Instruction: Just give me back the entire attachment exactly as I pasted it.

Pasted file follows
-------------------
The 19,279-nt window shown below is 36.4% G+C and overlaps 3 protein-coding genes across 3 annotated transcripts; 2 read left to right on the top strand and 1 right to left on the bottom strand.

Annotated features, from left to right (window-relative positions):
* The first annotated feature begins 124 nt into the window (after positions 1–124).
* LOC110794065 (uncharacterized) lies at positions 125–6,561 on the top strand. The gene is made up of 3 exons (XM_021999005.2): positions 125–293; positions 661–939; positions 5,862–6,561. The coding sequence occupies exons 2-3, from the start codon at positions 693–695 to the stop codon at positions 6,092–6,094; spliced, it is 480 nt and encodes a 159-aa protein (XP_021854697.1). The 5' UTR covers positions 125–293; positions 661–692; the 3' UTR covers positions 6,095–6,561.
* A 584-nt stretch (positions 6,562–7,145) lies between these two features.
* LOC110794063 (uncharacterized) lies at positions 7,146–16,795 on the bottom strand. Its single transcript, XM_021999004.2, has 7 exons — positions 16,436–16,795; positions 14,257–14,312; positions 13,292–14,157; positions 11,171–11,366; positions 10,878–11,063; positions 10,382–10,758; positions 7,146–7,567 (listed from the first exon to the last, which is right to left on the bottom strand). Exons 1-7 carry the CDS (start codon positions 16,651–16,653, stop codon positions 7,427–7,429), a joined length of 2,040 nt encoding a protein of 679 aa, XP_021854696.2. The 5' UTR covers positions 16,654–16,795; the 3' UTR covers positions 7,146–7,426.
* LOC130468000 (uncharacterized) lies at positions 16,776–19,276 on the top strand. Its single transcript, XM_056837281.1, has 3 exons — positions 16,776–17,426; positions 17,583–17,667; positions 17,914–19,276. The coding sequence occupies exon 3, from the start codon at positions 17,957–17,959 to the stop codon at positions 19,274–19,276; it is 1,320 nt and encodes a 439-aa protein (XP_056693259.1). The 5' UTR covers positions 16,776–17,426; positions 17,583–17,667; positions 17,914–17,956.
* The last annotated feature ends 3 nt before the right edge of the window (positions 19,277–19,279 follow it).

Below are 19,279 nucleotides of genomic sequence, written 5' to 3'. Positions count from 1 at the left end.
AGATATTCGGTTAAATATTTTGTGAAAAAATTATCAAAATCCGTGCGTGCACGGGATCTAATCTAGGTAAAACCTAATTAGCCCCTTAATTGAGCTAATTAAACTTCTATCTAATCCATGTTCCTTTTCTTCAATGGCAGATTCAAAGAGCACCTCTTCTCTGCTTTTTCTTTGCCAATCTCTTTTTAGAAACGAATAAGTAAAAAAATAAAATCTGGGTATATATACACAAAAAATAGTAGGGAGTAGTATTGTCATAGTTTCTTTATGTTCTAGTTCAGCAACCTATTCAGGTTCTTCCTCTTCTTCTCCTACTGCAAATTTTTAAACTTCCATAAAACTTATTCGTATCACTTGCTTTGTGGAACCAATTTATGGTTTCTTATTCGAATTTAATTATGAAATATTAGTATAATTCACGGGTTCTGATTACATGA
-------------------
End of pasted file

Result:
The 19,279-nt window shown below is 36.4% G+C and overlaps 3 protein-coding genes across 3 annotated transcripts; 2 read left to right on the top strand and 1 right to left on the bottom strand.

Annotated features, from left to right (window-relative positions):
* The first annotated feature begins 124 nt into the window (after positions 1–124).
* LOC110794065 (uncharacterized) lies at positions 125–6,561 on the top strand. The gene is made up of 3 exons (XM_021999005.2): positions 125–293; positions 661–939; positions 5,862–6,561. The coding sequence occupies exons 2-3, from the start codon at positions 693–695 to the stop codon at positions 6,092–6,094; spliced, it is 480 nt and encodes a 159-aa protein (XP_021854697.1). The 5' UTR covers positions 125–293; positions 661–692; the 3' UTR covers positions 6,095–6,561.
* A 584-nt stretch (positions 6,562–7,145) lies between these two features.
* LOC110794063 (uncharacterized) lies at positions 7,146–16,795 on the bottom strand. Its single transcript, XM_021999004.2, has 7 exons — positions 16,436–16,795; positions 14,257–14,312; positions 13,292–14,157; positions 11,171–11,366; positions 10,878–11,063; positions 10,382–10,758; positions 7,146–7,567 (listed from the first exon to the last, which is right to left on the bottom strand). Exons 1-7 carry the CDS (start codon positions 16,651–16,653, stop codon positions 7,427–7,429), a joined length of 2,040 nt encoding a protein of 679 aa, XP_021854696.2. The 5' UTR covers positions 16,654–16,795; the 3' UTR covers positions 7,146–7,426.
* LOC130468000 (uncharacterized) lies at positions 16,776–19,276 on the top strand. Its single transcript, XM_056837281.1, has 3 exons — positions 16,776–17,426; positions 17,583–17,667; positions 17,914–19,276. The coding sequence occupies exon 3, from the start codon at positions 17,957–17,959 to the stop codon at positions 19,274–19,276; it is 1,320 nt and encodes a 439-aa protein (XP_056693259.1). The 5' UTR covers positions 16,776–17,426; positions 17,583–17,667; positions 17,914–17,956.
* The last annotated feature ends 3 nt before the right edge of the window (positions 19,277–19,279 follow it).

Below are 19,279 nucleotides of genomic sequence, written 5' to 3'. Positions count from 1 at the left end.
AGATATTCGGTTAAATATTTTGTGAAAAAATTATCAAAATCCGTGCGTGCACGGGATCTAATCTAGGTAAAACCTAATTAGCCCCTTAATTGAGCTAATTAAACTTCTATCTAATCCATGTTCCTTTTCTTCAATGGCAGATTCAAAGAGCACCTCTTCTCTGCTTTTTCTTTGCCAATCTCTTTTTAGAAACGAATAAGTAAAAAAATAAAATCTGGGTATATATACACAAAAAATAGTAGGGAGTAGTATTGTCATAGTTTCTTTATGTTCTAGTTCAGCAACCTATTCAGGTTCTTCCTCTTCTTCTCCTACTGCAAATTTTTAAACTTCCATAAAACTTATTCGTATCACTTGCTTTGTGGAACCAATTTATGGTTTCTTATTCGAATTTAATTATGAAATATTAGTATAATTCACGGGTTCTGATTACATGA